Marion stays the night, and then comes that infamous "shower scene", in which she is brutally stabbed and murdered by a somewhat-concealed figure. We presume that it was Norman's mother, and we may be right for some time, but there's a twist near the end that you don't want to miss. It's a real killer.

I guess I liked "Psycho" because it really did scare me. It's a very original and haunting movie. It does what it wants to do brilliantly. It's not about things that linger in the shadows, which can kill you; it's about the deranged people, who just so happen to linger in the shadows that can, indeed, kill you as well. It's a special film; a classic, and no matter who may tell you otherwise, do not listen. "Psycho" has an appeal unlike most horror movies, and I can imagine that most cinephiles will want to see it. Why wouldn't they? It's great cinema. It's great movie-making. It's great suspense. And that's one thing that we don't see enough of these days.

The first thing, which is worth mentioning, that shall stick with me, is Anthony Perkin's performance as Norman Bates. What I admire about "Psycho" and Hitchcock's vision of horror is that the director does not intend for his villain to be legendary. You shall not see people dressing up as Norman Bates for Halloween as they do for, say, Freddy Krueger or Jason Voorhees. This is because Bates is not intriguing in appearance; but frightening in personality. But...at the same time, this is what I liked so much about him. Perkins is a frighteningly convincing psychopath.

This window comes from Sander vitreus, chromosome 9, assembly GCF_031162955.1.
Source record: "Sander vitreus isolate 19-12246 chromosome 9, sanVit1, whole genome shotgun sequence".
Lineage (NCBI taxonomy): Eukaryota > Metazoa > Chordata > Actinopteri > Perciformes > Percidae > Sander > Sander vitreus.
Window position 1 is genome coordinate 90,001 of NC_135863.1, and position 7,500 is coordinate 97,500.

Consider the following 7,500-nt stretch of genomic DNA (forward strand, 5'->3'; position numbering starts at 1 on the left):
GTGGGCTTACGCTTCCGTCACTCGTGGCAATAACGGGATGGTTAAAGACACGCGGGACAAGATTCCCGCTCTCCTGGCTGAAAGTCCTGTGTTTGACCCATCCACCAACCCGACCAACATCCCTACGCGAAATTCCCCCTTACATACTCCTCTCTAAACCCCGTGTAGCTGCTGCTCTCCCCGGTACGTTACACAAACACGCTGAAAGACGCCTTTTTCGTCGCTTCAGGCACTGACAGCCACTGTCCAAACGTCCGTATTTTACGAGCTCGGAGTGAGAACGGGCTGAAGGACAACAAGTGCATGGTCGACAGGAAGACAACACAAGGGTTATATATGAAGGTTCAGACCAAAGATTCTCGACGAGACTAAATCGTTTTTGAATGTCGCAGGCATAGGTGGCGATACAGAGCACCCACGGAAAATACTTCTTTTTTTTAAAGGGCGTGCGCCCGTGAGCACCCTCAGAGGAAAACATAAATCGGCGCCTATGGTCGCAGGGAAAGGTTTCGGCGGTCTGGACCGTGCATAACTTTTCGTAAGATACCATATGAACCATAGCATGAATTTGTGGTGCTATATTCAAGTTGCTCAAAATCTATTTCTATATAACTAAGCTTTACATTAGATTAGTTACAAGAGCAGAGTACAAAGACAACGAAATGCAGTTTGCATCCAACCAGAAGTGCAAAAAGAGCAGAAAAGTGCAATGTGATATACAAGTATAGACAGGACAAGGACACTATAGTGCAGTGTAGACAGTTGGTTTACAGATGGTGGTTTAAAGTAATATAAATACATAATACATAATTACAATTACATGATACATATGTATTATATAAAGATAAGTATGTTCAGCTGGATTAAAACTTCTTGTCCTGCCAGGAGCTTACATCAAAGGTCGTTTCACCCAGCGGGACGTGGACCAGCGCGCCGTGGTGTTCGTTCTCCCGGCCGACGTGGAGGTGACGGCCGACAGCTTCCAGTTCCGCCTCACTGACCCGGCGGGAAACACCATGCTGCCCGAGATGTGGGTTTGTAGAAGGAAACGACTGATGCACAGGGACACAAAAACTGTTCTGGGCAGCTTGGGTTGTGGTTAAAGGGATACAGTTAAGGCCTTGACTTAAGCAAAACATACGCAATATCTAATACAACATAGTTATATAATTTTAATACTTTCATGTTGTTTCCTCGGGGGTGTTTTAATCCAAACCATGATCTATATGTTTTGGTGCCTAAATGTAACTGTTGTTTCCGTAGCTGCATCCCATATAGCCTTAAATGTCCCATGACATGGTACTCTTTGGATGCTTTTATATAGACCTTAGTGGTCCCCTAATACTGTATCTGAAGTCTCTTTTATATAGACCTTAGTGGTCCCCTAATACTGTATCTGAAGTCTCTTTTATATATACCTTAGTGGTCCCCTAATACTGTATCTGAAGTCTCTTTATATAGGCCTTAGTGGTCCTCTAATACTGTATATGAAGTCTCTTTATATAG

The genius of the film is all in the direction. This is Hitchcock's film. While it is well-plotted and focuses much on narrative structure, "Psycho" is all about the chilling, nerve-wracking, nail-biting suspense. "Psycho" allows me to reflect on the state of modern horror cinema and scoff at the almost aimless, and endless, attempts to create horror out of merely gore and decapitations. "Psycho" makes you wait, wait, and wait; but if you are forgiving, and if you can wait, wait, wait; then it's a real, genuine treat. There's something seductive about it. It's a horror film with themes rather than messages; performances that scare and haunt; and a score that shall never be forgotten (by me, at least).